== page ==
Polyamide resins are linear condensates with high molecular weight and high crystallinity that contain repeating amide chains. They may be built from a single repeating monomer containing carboxylic acid and reactive amine groups, or they may be the result of a reaction between diamines and diacids.
Engineering polymers with strong wear resistance, good impact strength, and extraordinary hardness are polyamides. The creation of internal hydrogen bonds between the various polymer chains as a result of the amide bonding is what gives them their exceptional mechanical characteristics.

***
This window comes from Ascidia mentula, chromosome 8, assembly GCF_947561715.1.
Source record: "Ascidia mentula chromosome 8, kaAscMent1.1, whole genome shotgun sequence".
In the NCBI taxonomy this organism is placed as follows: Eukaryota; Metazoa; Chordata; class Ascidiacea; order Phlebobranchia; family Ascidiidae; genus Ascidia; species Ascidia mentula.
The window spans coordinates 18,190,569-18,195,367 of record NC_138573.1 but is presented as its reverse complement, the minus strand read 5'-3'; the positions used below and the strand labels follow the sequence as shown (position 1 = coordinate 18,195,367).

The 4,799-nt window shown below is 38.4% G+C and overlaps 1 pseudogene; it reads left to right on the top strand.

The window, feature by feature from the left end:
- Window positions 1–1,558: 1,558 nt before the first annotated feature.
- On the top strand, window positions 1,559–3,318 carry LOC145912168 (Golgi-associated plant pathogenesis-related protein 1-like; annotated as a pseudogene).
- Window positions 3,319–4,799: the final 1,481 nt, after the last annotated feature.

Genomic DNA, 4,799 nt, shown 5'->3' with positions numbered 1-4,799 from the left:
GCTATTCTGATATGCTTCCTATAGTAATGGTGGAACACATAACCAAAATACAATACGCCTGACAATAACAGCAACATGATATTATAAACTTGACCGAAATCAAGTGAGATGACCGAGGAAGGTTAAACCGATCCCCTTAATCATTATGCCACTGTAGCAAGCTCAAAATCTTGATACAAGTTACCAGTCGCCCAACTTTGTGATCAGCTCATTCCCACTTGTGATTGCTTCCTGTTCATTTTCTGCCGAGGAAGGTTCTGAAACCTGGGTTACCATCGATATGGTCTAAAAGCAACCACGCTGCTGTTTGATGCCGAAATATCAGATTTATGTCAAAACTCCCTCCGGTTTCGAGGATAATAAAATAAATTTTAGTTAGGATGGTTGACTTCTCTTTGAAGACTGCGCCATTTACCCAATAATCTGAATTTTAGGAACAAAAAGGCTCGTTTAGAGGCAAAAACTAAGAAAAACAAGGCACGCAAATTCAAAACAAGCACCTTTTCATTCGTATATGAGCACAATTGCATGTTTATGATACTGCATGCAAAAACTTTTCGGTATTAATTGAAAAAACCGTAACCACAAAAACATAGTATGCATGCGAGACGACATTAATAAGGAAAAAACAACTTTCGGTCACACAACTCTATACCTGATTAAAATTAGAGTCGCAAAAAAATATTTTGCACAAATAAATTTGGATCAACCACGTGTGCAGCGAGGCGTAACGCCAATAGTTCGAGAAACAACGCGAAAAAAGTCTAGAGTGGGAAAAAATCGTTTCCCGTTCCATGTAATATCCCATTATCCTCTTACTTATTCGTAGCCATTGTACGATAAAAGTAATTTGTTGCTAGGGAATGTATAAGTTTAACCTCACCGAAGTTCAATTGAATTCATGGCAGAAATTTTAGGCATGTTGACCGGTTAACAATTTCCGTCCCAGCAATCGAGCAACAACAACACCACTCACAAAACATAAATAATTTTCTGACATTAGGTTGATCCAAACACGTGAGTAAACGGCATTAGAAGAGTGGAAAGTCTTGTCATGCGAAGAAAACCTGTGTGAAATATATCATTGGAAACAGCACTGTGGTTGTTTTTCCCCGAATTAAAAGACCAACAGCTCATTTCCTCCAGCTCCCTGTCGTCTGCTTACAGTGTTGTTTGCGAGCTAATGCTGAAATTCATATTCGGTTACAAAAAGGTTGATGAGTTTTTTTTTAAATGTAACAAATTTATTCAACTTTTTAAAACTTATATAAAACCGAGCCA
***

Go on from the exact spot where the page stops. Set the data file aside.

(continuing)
Fig 1. Polyamide resins.
Polyamide resins have good resistance to attack by aliphatic and aromatic hydrocarbons and moderate resistance to many halogenated hydrocarbons. Since they are resistant to diluted bases, they tolerate the majority of oils and greases well. Their resistance to weak acids is lower.
Polyamide resins are either reactive or non-reactive. Reactive polyamides are primarily employed as curing agents for epoxy resins found in adhesives and surface coatings. Hot-melt adhesives and printing inks are the two principal applications for non-reactive polyamides.